The Task Force will combat unlawful efforts to undermine sanctions, including prosecuting those who try to evade KYC and AML measures. The Task Force will also target efforts to use cryptocurrency to evade sanctions and launder proceeds of foreign corruption.
I urge financial institutions and companies to spend time designing, implementing, and updating their compliance and AML programs to ensure they are effectively detecting and preventing sanctions violations and KYC evasions.
As the Attorney General stated, “we will leave no stone unturned in our efforts to investigate, arrest, and prosecute those whose criminal acts enable the Russian government to continue this unjust war.” Another priority of this Justice Department is to disrupt and deter cyber threats, which loom over nearly every aspect of our personal and professional lives. It is our collective mission to keep our country strong and our financial system safe. To that end, we recognize and value our work in partnership with financial crime compliance professionals.
Specifically, the Department recognizes that we must keep pace with the threat actors who exploit innovations as fast as the marketplace produces them. We are experiencing an explosion of ransomware and the abuse of cryptocurrency.
Today, the FBI is investigating more than 100 different ransomware variants, and prosecutors and law enforcement are targeting dozens of ransomware groups estimated to have caused billions of dollars in damage to victims.
As we all know, ransomware is a serious threat to our public safety and national and economic security. It has been used to attack critical infrastructure, government facilities, and even health care facilities during the COVID-19 pandemic, taking advantage of the global crisis.
The Criminal Division and the Department of Justice have taken important steps against ransomware actors from disrupting ransomware infrastructure, to arresting those responsible and bringing them to justice, and even to seizing and returning ransomware payments.
For example, in May 2021, the Colonial Pipeline Company was a victim of a ransomware attack by the group DarkSide. The attack had clear national security implications: Colonial Pipeline provides gasoline to the eastern seaboard of the United States. Because of the attack, the company paid a ransom of more than $4 million.
After Colonial Pipeline’s quick notification to law enforcement, the Department used a federal warrant to seize most of the ransom payment.
The Criminal Division, working in partnership with the National Security Division and U.S. Attorneys’ Offices, is devoting resources to deterring cybercrime, including ransomware, through arrest, incarceration, infrastructure disruption, and forfeiture whenever possible, and working in collaboration with other agencies as well as the private sector to better protect against such attacks and respond quickly and meaningfully when they do occur.
And we will continue to invest in these efforts going forward to respond to this threat.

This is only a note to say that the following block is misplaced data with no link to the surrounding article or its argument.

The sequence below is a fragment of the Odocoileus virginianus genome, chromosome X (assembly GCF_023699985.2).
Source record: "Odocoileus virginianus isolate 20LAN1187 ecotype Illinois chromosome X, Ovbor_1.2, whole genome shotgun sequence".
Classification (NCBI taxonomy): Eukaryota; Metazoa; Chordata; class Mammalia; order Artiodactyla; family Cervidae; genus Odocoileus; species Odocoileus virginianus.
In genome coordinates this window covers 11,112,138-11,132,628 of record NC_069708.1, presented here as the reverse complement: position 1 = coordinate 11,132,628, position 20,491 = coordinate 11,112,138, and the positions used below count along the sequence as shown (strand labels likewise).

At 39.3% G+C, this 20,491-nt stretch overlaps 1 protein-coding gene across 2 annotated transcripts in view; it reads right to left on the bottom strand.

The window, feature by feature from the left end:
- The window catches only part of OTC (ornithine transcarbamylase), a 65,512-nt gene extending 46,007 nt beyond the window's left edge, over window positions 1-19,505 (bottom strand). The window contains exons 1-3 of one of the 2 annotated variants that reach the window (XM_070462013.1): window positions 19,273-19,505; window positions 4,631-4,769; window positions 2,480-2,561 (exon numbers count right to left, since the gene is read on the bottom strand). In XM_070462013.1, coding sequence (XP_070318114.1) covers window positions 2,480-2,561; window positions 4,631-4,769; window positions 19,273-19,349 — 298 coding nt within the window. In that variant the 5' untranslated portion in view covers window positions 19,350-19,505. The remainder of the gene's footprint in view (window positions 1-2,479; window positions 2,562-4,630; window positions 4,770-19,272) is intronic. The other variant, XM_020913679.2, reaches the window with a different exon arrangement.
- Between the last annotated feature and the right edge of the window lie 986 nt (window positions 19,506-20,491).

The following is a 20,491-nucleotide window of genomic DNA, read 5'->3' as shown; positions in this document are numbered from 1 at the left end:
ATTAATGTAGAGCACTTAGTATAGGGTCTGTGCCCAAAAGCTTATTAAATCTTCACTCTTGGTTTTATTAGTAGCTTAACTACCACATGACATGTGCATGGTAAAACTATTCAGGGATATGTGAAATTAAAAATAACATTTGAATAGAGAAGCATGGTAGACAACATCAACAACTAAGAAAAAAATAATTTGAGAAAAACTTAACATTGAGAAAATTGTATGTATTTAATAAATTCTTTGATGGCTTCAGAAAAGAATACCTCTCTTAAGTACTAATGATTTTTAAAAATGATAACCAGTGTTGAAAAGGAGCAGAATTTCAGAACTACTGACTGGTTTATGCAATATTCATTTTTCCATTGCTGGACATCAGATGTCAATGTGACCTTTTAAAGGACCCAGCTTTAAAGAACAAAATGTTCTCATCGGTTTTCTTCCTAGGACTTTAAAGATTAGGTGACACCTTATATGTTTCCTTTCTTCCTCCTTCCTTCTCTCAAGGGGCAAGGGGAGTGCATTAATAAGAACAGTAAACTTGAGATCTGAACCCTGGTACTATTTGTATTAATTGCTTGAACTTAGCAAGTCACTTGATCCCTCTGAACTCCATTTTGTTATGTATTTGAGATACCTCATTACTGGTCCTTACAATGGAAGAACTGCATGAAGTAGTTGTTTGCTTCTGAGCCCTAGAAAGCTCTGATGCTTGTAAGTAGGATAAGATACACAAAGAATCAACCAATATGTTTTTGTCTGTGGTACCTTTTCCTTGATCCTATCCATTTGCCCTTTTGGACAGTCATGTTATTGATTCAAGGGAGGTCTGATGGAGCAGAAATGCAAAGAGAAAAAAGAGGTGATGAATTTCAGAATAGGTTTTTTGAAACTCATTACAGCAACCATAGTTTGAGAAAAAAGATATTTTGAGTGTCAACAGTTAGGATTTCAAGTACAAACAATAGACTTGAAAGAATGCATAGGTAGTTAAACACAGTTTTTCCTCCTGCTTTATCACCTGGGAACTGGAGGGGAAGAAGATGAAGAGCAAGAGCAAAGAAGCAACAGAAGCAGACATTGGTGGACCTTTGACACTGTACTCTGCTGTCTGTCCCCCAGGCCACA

Following the money remains one of the most basic, yet powerful, tools we have.
Ransom payments are the fuel that propels the digital extortion engine, and the United States will use all available tools to make these attacks more costly and less profitable for criminal enterprises.
And when it comes to tackling the issue of ransomware and the ecosystem that lets it flourish – I want to be clear on a single message here: we need reporting from victims to address this threat, and in specifically to prevent additional victims. We know those victims – oftentimes your clients – face reputational risks, they face operational risks, ultimately though, we are seeing lives and livelihoods risked.
Given the stakes, we need that engagement from victim companies, and we need it early. We will continue to strengthen our capacity to dismantle the financial ecosystem that enables these criminal actors to flourish, and, quite frankly, to profit from what they’re doing.
We’re doing that by drawing on our cryptocurrency experts, our cyber prosecutors, and our money laundering expertise across the Department and centralizing and building on the expertise that we already have.
To that end, on October 6, 2021, the Department announced the formation of the Criminal Division’s National Cryptocurrency Enforcement Team, known as the NCET.
NCET’s mission is to tackle complex investigations and prosecutions of criminal misuses of cryptocurrency, particularly crimes committed by virtual currency exchanges, mixing and tumbling services, and money laundering infrastructure actors.
The Criminal Division has been at the forefront of investigating and prosecuting crimes involving digital currencies since their inception.
Importantly, the NCET draws and builds upon the established expertise across the Criminal Division to deter, disrupt, investigate, and prosecute criminal misuse of cryptocurrency, as well as to recover the illicit proceeds of those crimes whenever possible.
The NCET combines the expertise of the Criminal Division’s Money Laundering and Asset Recovery Section (MLARS), Computer Crime and Intellectual Property Section (CCIPS) and other sections in the Division, including our Fraud Section, with experts detailed from U.S. Attorneys’ Offices from around the country.
Tracing and recovery of assets lost to fraud and extortion, including cryptocurrency payments to ransomware groups, will be an integral part of this effort.